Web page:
Teachers’ groups expressed support Wednesday to the growing calls to implement academic break as the country grapples with the effects of the recent typhoons as well as the ongoing COVID-19 pandemic.
The Teachers’ Dignity Coalition (TDC) and the Alliance of Concerned Teachers (ACT) Philippines, in separate statements, supported the calls for academic break mainly initiated by students on the higher education level.
TDC National Chairperson Benjo Basas said that the implementation of an academic break will greatly help students whose families were adversely affected by the recent typhoons that hit the country.
For TDC, the “academic ease” being pushed by the Department of Education (DepEd) is not enough because there are many school work being required from students that need the guidance from their parents.
“Hindi ito praktikal sa panahong hindi pa lubos na nakakaahon ang mga apektado ng bagyo at baha, uunahin pa ba nila ang pagsagot sa module o pagdalo sa online class sa halip na maghanap ng makakain o maglinis ng bahay na nalubog sa putik? (This is not practical at this time because those who were affected by typhoons and floods have yet to recover, are you expecting them to answer the module or attend online class instead of looking for food or cleaning their houses covered with mud?)” Basas asked.
Even before the onslaught of back-to-back typhoons earlier this month, Basas said that some schools such as the Philippine Science High School have been implementing academic break. He noted that University of the Philippines suspended classes and other related activities from Nov. 16 to 21 while Marikina City has declared one-month suspension of classes from Nov. 16 to Dec. 16.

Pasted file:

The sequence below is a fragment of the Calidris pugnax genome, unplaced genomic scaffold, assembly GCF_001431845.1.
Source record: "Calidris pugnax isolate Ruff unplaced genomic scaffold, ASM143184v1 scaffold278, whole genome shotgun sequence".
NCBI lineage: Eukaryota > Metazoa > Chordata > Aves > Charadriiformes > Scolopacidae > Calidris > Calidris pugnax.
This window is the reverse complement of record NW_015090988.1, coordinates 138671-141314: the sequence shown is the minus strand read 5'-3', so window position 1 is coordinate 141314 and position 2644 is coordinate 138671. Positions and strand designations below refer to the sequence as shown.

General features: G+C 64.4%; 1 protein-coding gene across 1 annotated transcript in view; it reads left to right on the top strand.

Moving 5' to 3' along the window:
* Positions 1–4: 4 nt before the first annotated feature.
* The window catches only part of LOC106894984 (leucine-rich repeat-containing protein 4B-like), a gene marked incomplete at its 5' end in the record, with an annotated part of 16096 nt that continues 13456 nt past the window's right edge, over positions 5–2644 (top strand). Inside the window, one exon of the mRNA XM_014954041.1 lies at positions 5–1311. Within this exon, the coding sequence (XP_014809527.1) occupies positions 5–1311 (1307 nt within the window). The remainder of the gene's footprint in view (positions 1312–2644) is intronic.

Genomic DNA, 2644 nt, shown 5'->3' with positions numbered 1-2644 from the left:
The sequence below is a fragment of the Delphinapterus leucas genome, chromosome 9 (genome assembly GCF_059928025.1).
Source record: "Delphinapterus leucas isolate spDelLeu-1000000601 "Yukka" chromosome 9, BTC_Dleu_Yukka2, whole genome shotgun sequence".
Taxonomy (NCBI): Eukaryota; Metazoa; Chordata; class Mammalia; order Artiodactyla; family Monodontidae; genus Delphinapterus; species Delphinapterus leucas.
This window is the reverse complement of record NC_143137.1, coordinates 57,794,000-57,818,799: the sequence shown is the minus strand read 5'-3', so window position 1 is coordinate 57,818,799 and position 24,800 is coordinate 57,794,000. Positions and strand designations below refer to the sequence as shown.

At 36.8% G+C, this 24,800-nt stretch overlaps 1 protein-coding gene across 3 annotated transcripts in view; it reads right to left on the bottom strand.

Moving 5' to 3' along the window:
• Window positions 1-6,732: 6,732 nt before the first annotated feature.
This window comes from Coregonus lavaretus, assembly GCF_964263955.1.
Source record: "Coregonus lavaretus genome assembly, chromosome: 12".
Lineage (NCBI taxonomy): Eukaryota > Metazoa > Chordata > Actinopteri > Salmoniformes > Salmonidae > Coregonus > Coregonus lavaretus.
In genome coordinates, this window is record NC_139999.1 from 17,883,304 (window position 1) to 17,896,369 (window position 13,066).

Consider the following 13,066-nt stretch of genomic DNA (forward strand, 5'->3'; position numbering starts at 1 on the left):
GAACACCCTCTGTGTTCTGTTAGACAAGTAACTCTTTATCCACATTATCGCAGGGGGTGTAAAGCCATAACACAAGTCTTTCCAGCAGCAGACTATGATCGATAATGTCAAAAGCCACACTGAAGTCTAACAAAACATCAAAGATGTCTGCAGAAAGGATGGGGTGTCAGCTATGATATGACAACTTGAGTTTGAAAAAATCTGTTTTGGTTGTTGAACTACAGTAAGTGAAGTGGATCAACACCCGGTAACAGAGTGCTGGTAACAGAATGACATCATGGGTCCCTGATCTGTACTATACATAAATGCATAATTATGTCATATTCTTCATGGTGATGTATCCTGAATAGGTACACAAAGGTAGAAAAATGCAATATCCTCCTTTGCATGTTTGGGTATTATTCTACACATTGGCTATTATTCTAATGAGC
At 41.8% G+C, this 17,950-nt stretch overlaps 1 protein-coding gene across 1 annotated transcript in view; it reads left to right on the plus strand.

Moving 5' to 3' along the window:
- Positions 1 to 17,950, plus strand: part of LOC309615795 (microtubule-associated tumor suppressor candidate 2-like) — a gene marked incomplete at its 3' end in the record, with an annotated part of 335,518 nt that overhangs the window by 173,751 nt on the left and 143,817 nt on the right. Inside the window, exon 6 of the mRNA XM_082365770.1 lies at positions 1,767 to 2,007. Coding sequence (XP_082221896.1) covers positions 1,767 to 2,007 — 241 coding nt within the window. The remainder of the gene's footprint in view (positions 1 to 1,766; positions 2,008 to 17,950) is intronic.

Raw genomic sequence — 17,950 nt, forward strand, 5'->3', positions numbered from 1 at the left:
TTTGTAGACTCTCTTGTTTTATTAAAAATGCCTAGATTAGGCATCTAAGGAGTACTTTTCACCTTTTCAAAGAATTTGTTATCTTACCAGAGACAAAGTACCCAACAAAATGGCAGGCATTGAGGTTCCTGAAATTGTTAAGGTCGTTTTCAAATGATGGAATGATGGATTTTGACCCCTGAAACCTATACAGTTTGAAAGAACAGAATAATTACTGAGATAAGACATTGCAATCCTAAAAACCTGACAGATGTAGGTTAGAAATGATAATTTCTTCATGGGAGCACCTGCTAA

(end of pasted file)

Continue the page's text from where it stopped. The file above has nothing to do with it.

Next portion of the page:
TDC is calling on DepEd to consider academic break particularly for the basic educational level until Nov. 30.
Meanwhile, ACT Philippines expressed support to the string of students’ strike in universities which seek to register their protest against the government’s “criminal negligence” not only of education but also of millions of families who fell victim to the onslaught of the recent typhoons.
“Students and teachers alike have been reeling from state abandonment of education, leading to them bearing the brunt of the ill-equipped distance learning,” said ACT Secretary General Raymond Basilio.
Basilio said that the government’s “lack of adequate response” to the recent calamities only compounded the suffering of an already spent and beaten people amid the health and economic crises “hence, the clamor for urgent action and accountability is only reasonable.”
ACT also supported the strikes’ objective of unloading students who were either directly hit by the recent calamities or wish to participate in relief efforts in light of the delay, or worse, the total lack of aid from the national government.
This, the group said, “will offer direly needed lessons, skills, and values to the youth who are vital agents of change and progress, while significantly augmenting support initiatives for the victims.”